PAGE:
Improving Clinician Experience To Drive Well-Being

Executive Dialogues Improving Clinician Experience To Drive Well-Being
Executive Dialogue | Improving Clinician Experience To Drive Well-Being: Using technology to support the clinical workforce

Executive Dialogue

Using technology to support the clinical workforce

Severe staffing shortages and the pandemic have had a traumatic impact on clinicians and amplified the need to support and improve their well-being. Burnout is not new, but COVID-19 has highlighted the challenges clinicians face when administrative burdens, suboptimal communication systems and teams working at capacity collide with an extended crisis. Burnout not only affects our clinicians, but also has deep implications for the health care system, in such areas as safety, quality and cost. Understanding the experiences of clinicians is paramount to driving wellness efforts, staff retention and recruitment. This executive dialogue explores strategies to improve clinician well-being and how technology can play a critical role in supporting the clinical workforce.

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9 Proven Ways Technology Can Ease the Burden on Clinicians

  • Give clinicians a voice at the table and create a culture and governance of shared accountability as to how technology is going to enable their work to increase satisfaction.
  • Test new processes, technologies and creative solutions in patient care in an innovation unit, an interdisciplinary team-based model of care, to improve the staff and patient experiences as well as patient safety and outcomes.
  • Track electronic health record (EHR) usability by clinician and target those that are least efficient for training and coaching.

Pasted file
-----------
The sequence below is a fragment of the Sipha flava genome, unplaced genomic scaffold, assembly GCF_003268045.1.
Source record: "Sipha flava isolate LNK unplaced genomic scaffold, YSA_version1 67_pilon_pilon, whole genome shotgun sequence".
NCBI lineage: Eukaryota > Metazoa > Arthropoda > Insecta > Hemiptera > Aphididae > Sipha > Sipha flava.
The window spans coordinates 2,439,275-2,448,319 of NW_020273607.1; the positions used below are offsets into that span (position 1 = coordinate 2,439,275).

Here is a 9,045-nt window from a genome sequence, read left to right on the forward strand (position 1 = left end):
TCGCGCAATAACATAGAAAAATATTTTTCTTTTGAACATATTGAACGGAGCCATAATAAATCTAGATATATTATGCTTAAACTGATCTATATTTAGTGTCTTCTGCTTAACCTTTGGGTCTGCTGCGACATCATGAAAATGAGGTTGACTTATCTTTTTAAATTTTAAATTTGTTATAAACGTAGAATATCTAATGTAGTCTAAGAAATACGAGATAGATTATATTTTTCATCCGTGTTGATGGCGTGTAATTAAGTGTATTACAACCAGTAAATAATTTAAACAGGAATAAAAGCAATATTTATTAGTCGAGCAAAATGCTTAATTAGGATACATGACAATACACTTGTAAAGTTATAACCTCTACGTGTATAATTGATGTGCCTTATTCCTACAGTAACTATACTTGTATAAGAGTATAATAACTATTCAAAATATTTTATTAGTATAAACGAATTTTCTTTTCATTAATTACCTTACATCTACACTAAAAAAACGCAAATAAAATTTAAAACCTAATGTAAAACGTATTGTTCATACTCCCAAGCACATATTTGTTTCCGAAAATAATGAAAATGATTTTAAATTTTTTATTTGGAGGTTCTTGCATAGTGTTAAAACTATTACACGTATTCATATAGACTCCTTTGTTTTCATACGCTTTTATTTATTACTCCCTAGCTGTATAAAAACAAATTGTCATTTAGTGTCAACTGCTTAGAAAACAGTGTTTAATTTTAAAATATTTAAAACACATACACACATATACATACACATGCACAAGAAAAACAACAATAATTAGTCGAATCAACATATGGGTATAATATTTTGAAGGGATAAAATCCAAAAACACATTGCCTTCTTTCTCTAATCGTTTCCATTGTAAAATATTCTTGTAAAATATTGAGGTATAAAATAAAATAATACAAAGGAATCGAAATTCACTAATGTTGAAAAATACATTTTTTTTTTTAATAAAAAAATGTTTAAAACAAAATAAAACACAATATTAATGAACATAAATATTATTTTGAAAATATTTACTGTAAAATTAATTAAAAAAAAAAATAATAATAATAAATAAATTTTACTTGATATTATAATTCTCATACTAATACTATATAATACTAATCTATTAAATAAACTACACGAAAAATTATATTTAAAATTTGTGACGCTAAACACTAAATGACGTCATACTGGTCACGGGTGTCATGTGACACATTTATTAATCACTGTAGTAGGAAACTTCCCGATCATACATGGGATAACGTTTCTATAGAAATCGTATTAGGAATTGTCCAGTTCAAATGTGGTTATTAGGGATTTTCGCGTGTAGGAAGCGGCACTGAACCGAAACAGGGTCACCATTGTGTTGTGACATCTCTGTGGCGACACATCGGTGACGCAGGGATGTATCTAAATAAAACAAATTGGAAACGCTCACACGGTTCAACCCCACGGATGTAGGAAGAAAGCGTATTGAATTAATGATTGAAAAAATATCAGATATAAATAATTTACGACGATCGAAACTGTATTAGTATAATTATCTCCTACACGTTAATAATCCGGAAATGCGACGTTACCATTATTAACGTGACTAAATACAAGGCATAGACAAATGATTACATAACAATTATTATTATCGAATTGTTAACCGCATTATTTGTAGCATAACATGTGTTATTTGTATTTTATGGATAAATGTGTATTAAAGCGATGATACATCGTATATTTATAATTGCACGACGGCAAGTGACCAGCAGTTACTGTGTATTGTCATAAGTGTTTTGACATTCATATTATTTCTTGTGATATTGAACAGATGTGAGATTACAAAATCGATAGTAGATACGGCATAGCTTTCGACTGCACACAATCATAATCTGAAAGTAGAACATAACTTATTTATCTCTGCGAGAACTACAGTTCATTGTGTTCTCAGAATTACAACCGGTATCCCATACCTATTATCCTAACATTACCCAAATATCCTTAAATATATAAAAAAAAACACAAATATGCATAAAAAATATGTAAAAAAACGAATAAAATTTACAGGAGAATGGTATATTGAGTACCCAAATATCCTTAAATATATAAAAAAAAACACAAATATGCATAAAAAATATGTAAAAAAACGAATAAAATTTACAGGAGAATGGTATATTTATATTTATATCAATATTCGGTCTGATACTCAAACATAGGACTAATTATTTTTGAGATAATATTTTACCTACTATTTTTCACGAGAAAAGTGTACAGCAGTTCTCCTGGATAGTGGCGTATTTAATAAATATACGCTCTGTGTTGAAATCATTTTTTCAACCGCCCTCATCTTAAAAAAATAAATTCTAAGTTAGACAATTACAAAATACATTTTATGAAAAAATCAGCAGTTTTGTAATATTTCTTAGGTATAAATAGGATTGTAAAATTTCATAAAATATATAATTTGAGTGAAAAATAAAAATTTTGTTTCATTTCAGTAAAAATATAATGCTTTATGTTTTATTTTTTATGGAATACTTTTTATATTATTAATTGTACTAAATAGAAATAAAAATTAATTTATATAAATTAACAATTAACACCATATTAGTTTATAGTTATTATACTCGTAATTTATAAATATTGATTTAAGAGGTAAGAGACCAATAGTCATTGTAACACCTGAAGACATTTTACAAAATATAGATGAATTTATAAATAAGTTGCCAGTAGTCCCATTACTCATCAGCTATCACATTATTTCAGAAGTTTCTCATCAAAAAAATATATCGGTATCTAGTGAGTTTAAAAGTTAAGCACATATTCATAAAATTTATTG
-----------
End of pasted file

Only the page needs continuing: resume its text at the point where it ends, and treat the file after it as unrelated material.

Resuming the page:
• Intentionally design features in the EHR with clinician input.
  • Balance virtual education and training with coaching and education at the point of service to keep up with staff needs, increased agency staff and changing roles.
  • Use quantitative data with qualitative from nurse well-being navigators rounding on the floors to identify pain points and change programming.
  • Lessen the time physicians spend managing EHR inbox messaging by delegating it to other staff if clinician expertise is not required.
  • Create a psychologically safe environment for staff by utilizing training, data, EHR screening and support tools to identify patients with behavioral health concerns and how that impacts care delivery.
  • Explore new technologies to positively impact clinical users, such as ambient listening technology, artificial intelligence virtual scribe, integration and automation of administrative tools and advanced interoperability platforms.


Ramona Cheek

Ramona Cheek, MSN, R.N., CPHQ

Vice President, Nursing Transformation and Innovation

Bon Secours Mercy Health

Lu de Souza

Lu de Souza, M.D., FAMIA

Vice President and Chief Medical Officer

Oracle Health

Patricia Fisher

Patricia Fisher, M.D., MHA

Chief Medical Officer

Ocean University Medical Center

Kimberlee Freeman

Kimberlee Freeman, DNP, MS, R.N., NEA-BC, FACHE

Vice President of Patient Care Services and Chief Nursing Officer

Wayne Healthcare

Bruce McNulty

Bruce McNulty, M.D.

Chief Medical Officer

Swedish Hospital

Susan Parisi

Susan Parisi, M.D., FACOG

Chief Wellness Officer


Timothy Quigley

Timothy Quigley, DNP, MBA, R.N., NEA-BC

Senior Vice President of Special Projects

South Shore Health

Ryan Sledge

Ryan Sledge, MBA, MPH

Vice President of Workforce Health and Safety

HCA Healthcare

Renee Smith

Renee Smith, M.D., MBA

Chief Medical Officer

Blanchard Valley Health System

Lisa Smithgall

Lisa Smithgall, PhD, RNC-NIC, NEA-BC

Senior Vice President and Chief Nursing Officer

Ballad Health

Robyn Begley

Robyn Begley, DNP, R.N., NEA-BC, FAAN

Senior Vice President and Chief Nursing Officer, American Hospital Association, and CEO, American Organization for Nursing Leadership

American Hospital Association


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